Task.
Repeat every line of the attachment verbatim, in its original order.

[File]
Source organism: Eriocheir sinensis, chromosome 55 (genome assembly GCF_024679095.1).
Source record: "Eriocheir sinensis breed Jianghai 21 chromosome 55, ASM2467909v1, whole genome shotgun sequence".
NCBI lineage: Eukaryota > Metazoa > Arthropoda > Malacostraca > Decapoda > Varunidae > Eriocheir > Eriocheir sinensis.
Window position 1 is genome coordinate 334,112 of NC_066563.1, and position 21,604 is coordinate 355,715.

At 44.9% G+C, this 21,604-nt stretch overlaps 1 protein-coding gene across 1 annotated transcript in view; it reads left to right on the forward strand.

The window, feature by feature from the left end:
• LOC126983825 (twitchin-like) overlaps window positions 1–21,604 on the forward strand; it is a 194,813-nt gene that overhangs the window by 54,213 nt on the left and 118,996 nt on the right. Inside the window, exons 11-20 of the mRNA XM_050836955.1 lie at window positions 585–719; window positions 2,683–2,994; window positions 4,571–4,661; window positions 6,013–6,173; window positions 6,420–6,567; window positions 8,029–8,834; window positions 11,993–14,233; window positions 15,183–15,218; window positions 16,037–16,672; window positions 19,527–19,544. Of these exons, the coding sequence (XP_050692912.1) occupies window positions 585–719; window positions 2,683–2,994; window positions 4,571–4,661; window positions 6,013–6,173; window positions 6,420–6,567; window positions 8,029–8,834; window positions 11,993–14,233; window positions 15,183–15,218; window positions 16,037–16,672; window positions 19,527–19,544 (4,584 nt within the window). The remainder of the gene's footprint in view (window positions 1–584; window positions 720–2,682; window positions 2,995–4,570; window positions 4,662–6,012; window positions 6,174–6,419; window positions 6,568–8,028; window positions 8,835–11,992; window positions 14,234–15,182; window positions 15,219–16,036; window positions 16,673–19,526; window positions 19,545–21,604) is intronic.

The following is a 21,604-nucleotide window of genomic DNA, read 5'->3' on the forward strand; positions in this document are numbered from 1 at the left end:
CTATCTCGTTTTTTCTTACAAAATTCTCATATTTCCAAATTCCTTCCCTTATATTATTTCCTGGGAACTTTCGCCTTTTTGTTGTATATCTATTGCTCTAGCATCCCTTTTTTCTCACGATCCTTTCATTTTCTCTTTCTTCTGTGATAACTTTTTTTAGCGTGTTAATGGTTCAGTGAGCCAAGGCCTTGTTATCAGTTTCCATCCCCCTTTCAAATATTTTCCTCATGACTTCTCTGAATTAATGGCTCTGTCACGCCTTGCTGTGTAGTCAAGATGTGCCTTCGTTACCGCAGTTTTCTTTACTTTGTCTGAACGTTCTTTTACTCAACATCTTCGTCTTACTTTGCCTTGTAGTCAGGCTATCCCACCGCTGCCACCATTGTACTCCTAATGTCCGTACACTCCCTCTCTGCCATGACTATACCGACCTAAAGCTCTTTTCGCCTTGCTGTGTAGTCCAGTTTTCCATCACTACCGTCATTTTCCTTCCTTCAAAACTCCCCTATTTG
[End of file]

Source organism: Eriocheir sinensis, chromosome 55 (genome assembly GCF_024679095.1).
Source record: "Eriocheir sinensis breed Jianghai 21 chromosome 55, ASM2467909v1, whole genome shotgun sequence".
NCBI lineage: Eukaryota > Metazoa > Arthropoda > Malacostraca > Decapoda > Varunidae > Eriocheir > Eriocheir sinensis.
Window position 1 is genome coordinate 334,112 of NC_066563.1, and position 21,604 is coordinate 355,715.

At 44.9% G+C, this 21,604-nt stretch overlaps 1 protein-coding gene across 1 annotated transcript in view; it reads left to right on the forward strand.

The window, feature by feature from the left end:
• LOC126983825 (twitchin-like) overlaps window positions 1–21,604 on the forward strand; it is a 194,813-nt gene that overhangs the window by 54,213 nt on the left and 118,996 nt on the right. Inside the window, exons 11-20 of the mRNA XM_050836955.1 lie at window positions 585–719; window positions 2,683–2,994; window positions 4,571–4,661; window positions 6,013–6,173; window positions 6,420–6,567; window positions 8,029–8,834; window positions 11,993–14,233; window positions 15,183–15,218; window positions 16,037–16,672; window positions 19,527–19,544. Of these exons, the coding sequence (XP_050692912.1) occupies window positions 585–719; window positions 2,683–2,994; window positions 4,571–4,661; window positions 6,013–6,173; window positions 6,420–6,567; window positions 8,029–8,834; window positions 11,993–14,233; window positions 15,183–15,218; window positions 16,037–16,672; window positions 19,527–19,544 (4,584 nt within the window). The remainder of the gene's footprint in view (window positions 1–584; window positions 720–2,682; window positions 2,995–4,570; window positions 4,662–6,012; window positions 6,174–6,419; window positions 6,568–8,028; window positions 8,835–11,992; window positions 14,234–15,182; window positions 15,219–16,036; window positions 16,673–19,526; window positions 19,545–21,604) is intronic.

The following is a 21,604-nucleotide window of genomic DNA, read 5'->3' on the forward strand; positions in this document are numbered from 1 at the left end:
CTATCTCGTTTTTTCTTACAAAATTCTCATATTTCCAAATTCCTTCCCTTATATTATTTCCTGGGAACTTTCGCCTTTTTGTTGTATATCTATTGCTCTAGCATCCCTTTTTTCTCACGATCCTTTCATTTTCTCTTTCTTCTGTGATAACTTTTTTTAGCGTGTTAATGGTTCAGTGAGCCAAGGCCTTGTTATCAGTTTCCATCCCCCTTTCAAATATTTTCCTCATGACTTCTCTGAATTAATGGCTCTGTCACGCCTTGCTGTGTAGTCAAGATGTGCCTTCGTTACCGCAGTTTTCTTTACTTTGTCTGAACGTTCTTTTACTCAACATCTTCGTCTTACTTTGCCTTGTAGTCAGGCTATCCCACCGCTGCCACCATTGTACTCCTAATGTCCGTACACTCCCTCTCTGCCATGACTATACCGACCTAAAGCTCTTTTCGCCTTGCTGTGTAGTCCAGTTTTCCATCACTACCGTCATTTTCCTTCCTTCAAAACTCCCCTATTTG